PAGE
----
If you experience problems downloading a file, check if you have the proper application to view it first. In case of further problems read the IDEAS help page. Note that these files are not on the IDEAS site. Please be patient as the files may be large.
File URL: http://128.118.178.162/eps/fin/papers/0308/0308009.pdf
Download Restriction: no

Bibliographic Info

Paper provided by EconWPA in its series Finance with number 0308009.

as in new window
Length: 30 pages
Date of creation: 26 Aug 2003
Date of revision:
Handle: RePEc:wpa:wuwpfi:0308009

Note: Type of Document - Acrobat PDF; pages: 30
Contact details of provider:
Web page: http://128.118.178.162

Related research

Keywords: financial liberalization; transparency; corruption; governance; banking crisis; asymmetric information; local investors; shocks; bad loans; emerging markets;

Find related papers by JEL classification:

This paper has been announced in the following NEP Reports:

References

References listed on IDEAS
Please report citation or reference errors to , or , if you are the registered author of the cited work, log in to your RePEc Author Service profile, click on "citations" and make appropriate adjustments.:
as in new window
  1. Jason Furman & Joseph E. Stiglitz, 1998. "Economic Crises: Evidence and Insights from East Asia," Brookings Papers on Economic Activity, Economic Studies Program, The Brookings Institution, vol. 29(2), pages 1-136.
  2. Alan S. Blinder, 1999. "Central Banking in Theory and Practice," MIT Press Books, The MIT Press, edition 1, volume 1, number 0262522608, December.
  3. Eduardo Levy Yeyati & Tito Cordella, 1997. "Public Disclosure and Bank Failures," IMF Working Papers 97/96, International Monetary Fund.
  4. George A. Akerlof & Paul M. Romer, 1993. "Looting: The Economic Underworld of Bankruptcy for Profit," Brookings Papers on Economic Activity, Economic Studies Program, The Brookings Institution, vol. 24(2), pages 1-74.
  5. Eric S. Rosengren, 1998. "Will greater disclosure and transparency prevent the next banking crisis?," Working Papers 98-8, Federal Reserve Bank of Boston.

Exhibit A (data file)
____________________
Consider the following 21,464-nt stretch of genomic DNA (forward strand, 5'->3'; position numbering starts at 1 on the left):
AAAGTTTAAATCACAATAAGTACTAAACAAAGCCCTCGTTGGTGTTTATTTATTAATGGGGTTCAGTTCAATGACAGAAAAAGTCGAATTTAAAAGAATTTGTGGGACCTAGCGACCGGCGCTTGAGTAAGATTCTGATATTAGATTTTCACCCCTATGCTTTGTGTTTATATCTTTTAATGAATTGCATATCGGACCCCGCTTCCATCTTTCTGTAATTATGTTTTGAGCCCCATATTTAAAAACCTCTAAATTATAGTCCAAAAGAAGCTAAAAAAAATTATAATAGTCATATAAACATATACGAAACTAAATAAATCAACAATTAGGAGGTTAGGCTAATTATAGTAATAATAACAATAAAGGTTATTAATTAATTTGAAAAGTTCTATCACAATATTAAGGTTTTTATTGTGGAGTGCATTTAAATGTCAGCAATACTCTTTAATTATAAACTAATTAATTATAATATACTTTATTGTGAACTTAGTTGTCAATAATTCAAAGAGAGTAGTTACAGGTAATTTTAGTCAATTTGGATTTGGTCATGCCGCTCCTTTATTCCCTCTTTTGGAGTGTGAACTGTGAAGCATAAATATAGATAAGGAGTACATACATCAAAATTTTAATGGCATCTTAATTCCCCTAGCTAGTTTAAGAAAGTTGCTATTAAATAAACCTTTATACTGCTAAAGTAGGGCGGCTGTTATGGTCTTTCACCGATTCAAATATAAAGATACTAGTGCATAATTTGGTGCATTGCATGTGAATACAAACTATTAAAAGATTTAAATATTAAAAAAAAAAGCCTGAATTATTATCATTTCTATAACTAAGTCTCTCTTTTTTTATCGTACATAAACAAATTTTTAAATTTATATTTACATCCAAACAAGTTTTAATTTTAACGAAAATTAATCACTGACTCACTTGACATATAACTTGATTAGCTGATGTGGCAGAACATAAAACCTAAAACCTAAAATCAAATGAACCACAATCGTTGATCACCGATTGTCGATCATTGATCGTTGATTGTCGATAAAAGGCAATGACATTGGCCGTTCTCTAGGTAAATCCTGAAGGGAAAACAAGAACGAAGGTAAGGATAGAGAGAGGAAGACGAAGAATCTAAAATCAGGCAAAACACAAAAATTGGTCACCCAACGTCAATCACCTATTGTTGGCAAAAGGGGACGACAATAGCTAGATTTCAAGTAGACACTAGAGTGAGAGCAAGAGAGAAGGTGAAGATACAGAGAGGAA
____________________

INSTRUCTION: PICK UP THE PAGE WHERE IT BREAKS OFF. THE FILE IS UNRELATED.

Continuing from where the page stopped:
Full references (including those not matched with items on IDEAS)

Citations

Citations are extracted by the CitEc Project, subscribe to its RSS feed for this item.
as in new window

Cited by:
  1. David M. Kemme, 2000. "Russian Financial Transition: The Development of Institutions and Markets for Growth," William Davidson Institute Working Papers Series 455, William Davidson Institute at the University of Michigan.

Lists

This item is not listed on Wikipedia, on a reading list or among the top items on IDEAS.

Statistics

Access and download statistics

Corrections

When requesting a correction, please mention this item's handle: RePEc:wpa:wuwpfi:0308009. See general information about how to correct material in RePEc.

For technical questions regarding this item, or to correct its authors, title, abstract, bibliographic or download information, contact: (EconWPA).

If you have authored this item and are not yet registered with RePEc, we encourage you to do it here. This allows to link your profile to this item. It also allows you to accept potential citations to this item that we are uncertain about.

If references are entirely missing, you can add them using this form.

If the full references list an item that is present in RePEc, but the system did not link to it, you can help with this form.

If you know of missing items citing this one, you can help us creating those links by adding the relevant references in the same way as above, for each refering item. If you are a registered author of this item, you may also want to check the "citations" tab in your profile, as there may be some citations waiting for confirmation.

Please note that corrections may take a couple of weeks to filter through the various RePEc services.